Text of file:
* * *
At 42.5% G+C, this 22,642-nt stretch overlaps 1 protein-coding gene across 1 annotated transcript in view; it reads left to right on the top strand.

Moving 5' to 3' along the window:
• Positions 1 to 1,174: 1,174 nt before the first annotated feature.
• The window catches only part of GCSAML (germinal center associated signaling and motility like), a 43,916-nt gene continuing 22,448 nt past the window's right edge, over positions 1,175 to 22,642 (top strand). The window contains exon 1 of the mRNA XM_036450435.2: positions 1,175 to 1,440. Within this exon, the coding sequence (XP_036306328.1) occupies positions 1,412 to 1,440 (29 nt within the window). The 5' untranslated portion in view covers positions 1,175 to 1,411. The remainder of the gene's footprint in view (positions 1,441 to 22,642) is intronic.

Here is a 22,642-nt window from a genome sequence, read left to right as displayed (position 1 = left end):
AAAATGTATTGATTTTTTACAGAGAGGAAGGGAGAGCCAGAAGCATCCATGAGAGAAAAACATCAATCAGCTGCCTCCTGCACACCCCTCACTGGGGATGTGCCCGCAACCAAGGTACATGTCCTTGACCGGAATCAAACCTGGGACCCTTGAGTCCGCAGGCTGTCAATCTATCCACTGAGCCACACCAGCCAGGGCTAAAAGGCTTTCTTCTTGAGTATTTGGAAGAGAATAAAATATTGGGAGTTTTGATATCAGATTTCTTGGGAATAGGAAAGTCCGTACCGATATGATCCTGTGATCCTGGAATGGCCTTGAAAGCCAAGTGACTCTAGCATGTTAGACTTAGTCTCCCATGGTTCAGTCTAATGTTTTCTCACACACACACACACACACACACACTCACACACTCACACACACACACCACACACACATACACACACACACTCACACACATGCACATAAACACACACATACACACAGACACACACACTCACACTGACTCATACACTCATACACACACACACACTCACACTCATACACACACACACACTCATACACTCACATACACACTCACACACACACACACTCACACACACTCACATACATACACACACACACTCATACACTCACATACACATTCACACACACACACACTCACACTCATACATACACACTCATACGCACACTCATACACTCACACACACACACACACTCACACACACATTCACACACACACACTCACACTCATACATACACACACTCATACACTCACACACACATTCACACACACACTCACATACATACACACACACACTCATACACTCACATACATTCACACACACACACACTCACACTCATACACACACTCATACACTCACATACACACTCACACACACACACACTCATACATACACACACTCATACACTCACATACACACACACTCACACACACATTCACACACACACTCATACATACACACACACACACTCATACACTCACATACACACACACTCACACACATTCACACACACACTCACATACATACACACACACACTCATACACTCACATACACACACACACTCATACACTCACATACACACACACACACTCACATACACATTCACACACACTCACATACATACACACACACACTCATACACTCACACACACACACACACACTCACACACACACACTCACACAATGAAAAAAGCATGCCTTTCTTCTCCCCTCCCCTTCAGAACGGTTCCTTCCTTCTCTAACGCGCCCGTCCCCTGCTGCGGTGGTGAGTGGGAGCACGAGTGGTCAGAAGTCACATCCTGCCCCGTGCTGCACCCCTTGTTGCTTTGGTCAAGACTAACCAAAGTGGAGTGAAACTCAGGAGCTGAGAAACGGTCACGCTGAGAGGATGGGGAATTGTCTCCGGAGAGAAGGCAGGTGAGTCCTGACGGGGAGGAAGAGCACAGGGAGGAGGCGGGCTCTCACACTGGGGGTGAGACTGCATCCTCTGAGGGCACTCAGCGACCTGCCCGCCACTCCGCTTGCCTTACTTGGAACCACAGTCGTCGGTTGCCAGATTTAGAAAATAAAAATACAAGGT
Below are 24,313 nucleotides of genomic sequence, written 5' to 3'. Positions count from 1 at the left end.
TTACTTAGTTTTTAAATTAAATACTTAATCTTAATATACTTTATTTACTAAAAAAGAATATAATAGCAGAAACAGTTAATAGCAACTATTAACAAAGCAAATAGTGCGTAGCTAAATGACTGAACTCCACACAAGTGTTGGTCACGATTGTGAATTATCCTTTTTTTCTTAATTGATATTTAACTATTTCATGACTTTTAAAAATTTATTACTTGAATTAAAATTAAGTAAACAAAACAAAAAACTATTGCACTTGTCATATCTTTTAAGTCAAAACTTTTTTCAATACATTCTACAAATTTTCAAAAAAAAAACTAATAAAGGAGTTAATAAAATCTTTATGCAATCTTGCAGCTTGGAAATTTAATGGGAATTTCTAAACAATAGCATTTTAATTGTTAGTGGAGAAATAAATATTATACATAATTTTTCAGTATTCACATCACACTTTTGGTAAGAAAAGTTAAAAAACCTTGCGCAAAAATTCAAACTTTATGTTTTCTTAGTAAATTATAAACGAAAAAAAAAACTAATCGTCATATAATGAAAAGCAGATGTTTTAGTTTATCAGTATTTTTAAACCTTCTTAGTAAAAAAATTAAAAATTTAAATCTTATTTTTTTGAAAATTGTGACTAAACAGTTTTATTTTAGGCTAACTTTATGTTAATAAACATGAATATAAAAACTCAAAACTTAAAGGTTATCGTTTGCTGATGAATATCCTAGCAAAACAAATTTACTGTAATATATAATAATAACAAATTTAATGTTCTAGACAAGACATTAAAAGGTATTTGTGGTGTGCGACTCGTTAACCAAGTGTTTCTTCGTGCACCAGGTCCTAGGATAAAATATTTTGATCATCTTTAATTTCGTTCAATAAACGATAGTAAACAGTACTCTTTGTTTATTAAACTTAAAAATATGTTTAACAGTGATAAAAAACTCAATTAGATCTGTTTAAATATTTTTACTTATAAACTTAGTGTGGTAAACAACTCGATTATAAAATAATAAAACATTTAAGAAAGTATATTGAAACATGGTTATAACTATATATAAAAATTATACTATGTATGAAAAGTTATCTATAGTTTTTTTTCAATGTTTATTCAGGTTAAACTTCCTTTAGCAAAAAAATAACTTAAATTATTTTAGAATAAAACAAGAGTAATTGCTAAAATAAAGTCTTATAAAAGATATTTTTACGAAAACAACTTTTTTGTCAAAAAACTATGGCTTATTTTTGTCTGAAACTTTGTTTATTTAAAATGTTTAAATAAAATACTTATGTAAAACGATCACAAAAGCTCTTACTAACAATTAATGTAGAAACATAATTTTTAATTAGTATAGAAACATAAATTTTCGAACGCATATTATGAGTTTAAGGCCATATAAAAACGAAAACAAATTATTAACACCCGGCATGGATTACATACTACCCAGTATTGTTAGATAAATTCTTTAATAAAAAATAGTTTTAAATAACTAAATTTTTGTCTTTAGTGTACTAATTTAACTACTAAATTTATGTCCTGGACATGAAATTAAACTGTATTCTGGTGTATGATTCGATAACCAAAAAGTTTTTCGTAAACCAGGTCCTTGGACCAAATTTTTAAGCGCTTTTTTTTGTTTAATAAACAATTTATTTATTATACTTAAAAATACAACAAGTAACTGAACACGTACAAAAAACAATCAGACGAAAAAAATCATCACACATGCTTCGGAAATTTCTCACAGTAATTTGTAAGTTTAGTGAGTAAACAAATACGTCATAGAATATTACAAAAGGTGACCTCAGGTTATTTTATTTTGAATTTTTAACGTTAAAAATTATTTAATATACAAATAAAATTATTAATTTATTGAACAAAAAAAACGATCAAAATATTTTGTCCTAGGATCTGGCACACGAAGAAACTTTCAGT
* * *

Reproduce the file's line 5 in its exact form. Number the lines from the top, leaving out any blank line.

Here is a 22,642-nt window from a genome sequence, read left to right as displayed (position 1 = left end):